(Reuters) - Verizon Wireless plans to pay $3.6 billion for wireless airwaves from a venture of cable companies Comcast Corp, Time Warner Cable Inc and privately held Bright House Networks.
The deal, which includes the option for cable companies to resell Verizon Wireless service, comes as Verizon’s biggest rival AT&T Inc is facing regulatory opposition for its proposed plan to buy T-Mobile USA.
Both Verizon Wireless and AT&T, the No. 1 and No. 2 U.S. mobile providers, are trying to improve their network capacity to support increased consumer demand for services such as mobile web browsing on devices like tablet computers.
Analysts said it made sense for Verizon to take the chance to get a deal done while AT&T is tied up with efforts to seek approval for its T-Mobile USA deal but some wondered why the cable operators did not wait.
“It looks like a great deal for Verizon,” said Pacific Crest analyst Steve Clement. “You’d think from the cable guys’ perspective if you wait a little longer there’s more bidders — potentially AT&T and maybe T-Mobile USA.”
Comcast said, however, that the deal represented a 64 percent premium over the $2.2 billion price the cable consortium paid in 2006 for the wireless spectrum being sold to Verizon Wireless.
Another analyst saw the development of a reseller deal with Verizon Wireless as a strategy about-face for the cable operators, which compete with Verizon and AT&T in home telephone, Internet and television services.
“The biggest surprise is that it aligns the cable companies with Verizon, one of their fiercest competitors,” said Mizuho analyst Michael Nelson. “The primary reason the cable companies formed this consortium and acquired this spectrum was to compete better with Verizon and AT&T.”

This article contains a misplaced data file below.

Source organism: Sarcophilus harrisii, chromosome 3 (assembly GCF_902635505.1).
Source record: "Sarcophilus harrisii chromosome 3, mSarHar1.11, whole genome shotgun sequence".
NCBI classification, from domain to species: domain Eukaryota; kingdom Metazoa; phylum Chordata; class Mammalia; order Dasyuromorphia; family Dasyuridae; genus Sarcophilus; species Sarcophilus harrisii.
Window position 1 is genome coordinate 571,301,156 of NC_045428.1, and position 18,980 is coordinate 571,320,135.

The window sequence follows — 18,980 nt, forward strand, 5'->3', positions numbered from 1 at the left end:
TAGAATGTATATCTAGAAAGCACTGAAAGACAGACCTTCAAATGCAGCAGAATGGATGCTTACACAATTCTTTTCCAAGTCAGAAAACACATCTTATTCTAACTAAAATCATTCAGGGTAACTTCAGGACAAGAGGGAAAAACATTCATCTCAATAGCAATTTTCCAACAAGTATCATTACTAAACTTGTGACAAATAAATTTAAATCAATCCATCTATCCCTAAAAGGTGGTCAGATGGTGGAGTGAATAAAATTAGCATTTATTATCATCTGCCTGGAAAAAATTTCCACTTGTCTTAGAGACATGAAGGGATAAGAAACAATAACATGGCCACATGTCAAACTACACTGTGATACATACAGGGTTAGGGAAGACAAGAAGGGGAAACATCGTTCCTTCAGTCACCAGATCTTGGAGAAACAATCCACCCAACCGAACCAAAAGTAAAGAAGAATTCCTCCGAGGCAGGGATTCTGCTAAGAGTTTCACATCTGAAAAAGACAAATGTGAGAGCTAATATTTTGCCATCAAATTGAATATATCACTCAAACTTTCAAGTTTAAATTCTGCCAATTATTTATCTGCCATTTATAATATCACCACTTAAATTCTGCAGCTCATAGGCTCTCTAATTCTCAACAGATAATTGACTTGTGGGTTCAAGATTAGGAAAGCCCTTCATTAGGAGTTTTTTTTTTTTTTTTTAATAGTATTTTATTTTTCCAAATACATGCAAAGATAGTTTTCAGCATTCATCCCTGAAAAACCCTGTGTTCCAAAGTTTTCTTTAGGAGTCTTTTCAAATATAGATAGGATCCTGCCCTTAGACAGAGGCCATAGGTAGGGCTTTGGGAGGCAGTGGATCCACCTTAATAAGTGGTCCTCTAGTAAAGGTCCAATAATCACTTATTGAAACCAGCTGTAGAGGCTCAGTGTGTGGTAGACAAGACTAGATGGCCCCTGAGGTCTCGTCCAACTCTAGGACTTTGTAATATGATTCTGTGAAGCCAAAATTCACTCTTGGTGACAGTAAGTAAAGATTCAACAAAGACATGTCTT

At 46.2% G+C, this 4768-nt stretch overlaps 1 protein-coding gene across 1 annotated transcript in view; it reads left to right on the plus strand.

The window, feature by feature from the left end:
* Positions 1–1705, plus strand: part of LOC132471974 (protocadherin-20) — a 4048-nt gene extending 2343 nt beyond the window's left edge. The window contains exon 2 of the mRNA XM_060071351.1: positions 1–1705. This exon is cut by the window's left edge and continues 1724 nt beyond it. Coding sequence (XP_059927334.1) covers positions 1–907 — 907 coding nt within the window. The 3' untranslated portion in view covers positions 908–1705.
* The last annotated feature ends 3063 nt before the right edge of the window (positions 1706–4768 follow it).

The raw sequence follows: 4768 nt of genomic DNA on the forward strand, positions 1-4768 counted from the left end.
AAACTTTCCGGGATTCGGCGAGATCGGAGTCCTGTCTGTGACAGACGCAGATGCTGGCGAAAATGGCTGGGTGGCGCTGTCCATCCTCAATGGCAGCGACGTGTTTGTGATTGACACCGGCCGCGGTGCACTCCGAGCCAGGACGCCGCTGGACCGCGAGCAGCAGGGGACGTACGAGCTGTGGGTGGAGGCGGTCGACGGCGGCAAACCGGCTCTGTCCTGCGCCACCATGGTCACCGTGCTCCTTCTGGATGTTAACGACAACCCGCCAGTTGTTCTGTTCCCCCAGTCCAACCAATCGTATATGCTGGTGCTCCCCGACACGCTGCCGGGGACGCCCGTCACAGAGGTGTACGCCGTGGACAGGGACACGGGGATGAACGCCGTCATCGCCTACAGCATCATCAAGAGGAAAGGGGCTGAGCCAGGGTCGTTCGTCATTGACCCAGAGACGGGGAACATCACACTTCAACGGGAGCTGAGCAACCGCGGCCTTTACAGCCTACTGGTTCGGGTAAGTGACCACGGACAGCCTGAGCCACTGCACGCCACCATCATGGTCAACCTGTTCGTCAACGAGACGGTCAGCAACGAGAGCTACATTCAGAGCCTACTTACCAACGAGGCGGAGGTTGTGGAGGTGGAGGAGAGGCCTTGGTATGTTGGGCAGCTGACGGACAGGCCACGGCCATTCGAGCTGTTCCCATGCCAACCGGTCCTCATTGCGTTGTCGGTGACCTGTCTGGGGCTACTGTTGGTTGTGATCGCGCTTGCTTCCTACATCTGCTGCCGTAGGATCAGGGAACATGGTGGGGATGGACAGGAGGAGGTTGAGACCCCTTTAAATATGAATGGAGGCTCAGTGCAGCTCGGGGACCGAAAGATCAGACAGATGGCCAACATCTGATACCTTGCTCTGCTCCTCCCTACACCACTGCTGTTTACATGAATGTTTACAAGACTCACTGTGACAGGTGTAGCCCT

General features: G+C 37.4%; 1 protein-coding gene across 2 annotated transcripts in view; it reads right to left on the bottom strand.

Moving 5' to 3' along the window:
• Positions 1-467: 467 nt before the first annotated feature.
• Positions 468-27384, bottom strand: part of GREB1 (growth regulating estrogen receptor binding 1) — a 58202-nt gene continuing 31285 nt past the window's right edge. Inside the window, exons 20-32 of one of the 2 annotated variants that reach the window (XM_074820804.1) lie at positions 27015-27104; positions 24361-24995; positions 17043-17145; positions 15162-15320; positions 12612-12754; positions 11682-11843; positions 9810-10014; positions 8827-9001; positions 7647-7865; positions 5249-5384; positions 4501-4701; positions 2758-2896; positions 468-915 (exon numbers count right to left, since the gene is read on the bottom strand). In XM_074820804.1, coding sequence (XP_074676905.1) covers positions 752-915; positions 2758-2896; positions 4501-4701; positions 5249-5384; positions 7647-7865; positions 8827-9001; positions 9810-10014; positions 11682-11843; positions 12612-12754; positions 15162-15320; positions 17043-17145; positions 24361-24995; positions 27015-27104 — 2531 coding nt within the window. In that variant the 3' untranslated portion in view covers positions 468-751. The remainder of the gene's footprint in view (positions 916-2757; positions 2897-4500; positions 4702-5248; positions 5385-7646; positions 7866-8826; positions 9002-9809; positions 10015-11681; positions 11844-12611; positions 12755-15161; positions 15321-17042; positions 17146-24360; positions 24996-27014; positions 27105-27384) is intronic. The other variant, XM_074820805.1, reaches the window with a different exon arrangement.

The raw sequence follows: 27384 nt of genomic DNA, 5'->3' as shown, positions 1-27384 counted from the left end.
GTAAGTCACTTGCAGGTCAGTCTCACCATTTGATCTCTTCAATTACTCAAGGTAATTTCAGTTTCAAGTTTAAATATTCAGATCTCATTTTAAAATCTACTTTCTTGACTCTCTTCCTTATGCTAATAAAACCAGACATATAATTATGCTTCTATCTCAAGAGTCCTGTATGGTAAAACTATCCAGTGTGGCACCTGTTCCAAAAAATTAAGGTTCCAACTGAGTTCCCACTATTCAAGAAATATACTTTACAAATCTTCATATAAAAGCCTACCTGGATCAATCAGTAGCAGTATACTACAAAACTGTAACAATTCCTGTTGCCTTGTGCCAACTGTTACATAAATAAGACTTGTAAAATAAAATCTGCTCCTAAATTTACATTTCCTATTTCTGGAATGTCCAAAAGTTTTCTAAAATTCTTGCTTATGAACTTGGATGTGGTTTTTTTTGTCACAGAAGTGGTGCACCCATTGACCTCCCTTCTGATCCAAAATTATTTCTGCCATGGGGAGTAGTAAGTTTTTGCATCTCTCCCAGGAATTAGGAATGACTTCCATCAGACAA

The cable operators already resell wireless services in some markets using the network of Clearwire Corp, their venture with No. 3 U.S. mobile service Sprint Nextel.
It was not immediately clear from the statement whether the Verizon Wireless resale agreement will change their Clearwire arrangement.
Analysts said they expect the deal to be approved by U.S. government regulators, after a review.
Nelson said that Sprint Nextel could have been another potential buyer for the cable spectrum except that its hands are already full with Clearwire and it has already had to raise money for plans for a network upgrade.
“This deal is likely the result of Sprint not having the balance sheet flexibility” to buy the assets, Nelson said.
Credit Suisse analyst said the deal may push up the value of Clearwire’s spectrum, particularly if AT&T fails in its efforts to buy T-Mobile USA - a deal it said it needed to bolster its spectrum holdings.
“This limits the supply of spectrum available to all those carriers that have been more vocal about needing spectrum, which should drive up the value for other sources of spectrum,” Chaplin said.
The cable companies and Verizon Wireless also said they have formed a joint venture aimed at integrating services, including potentially creating new mobile video applications.
The venture will be 50 percent owned by the cable companies and 50 percent by Verizon Wireless.
Comcast, owner of 63.6 percent of the SpectrumCo LLC venture that is selling the spectrum , will receive about $2.3 billion from the sale. Time Warner Cable, a 31.2 percent owner of the venture, will get about $1.1 billion and Bright House, a 5.3 percent owner, will receive $189 million.
Verizon Wireless is a venture of Verizon Communications Inc and Vodafone Group Plc. T-Mobile USA is owned by Germany’s Deutsche Telekom.
Verizon shares were down 12 cents at $37.65 on the New York Stock Exchange where Time Warner Cable shares were up $1.70 or 2.8 percent at $62.62. Comcast shares rose 88 cents or almost 4 percent to $23.45 on Nasdaq.
Reporting by Sinead Carew; editing by Gerald E. McCormick, Derek Caney and Gunna Dickson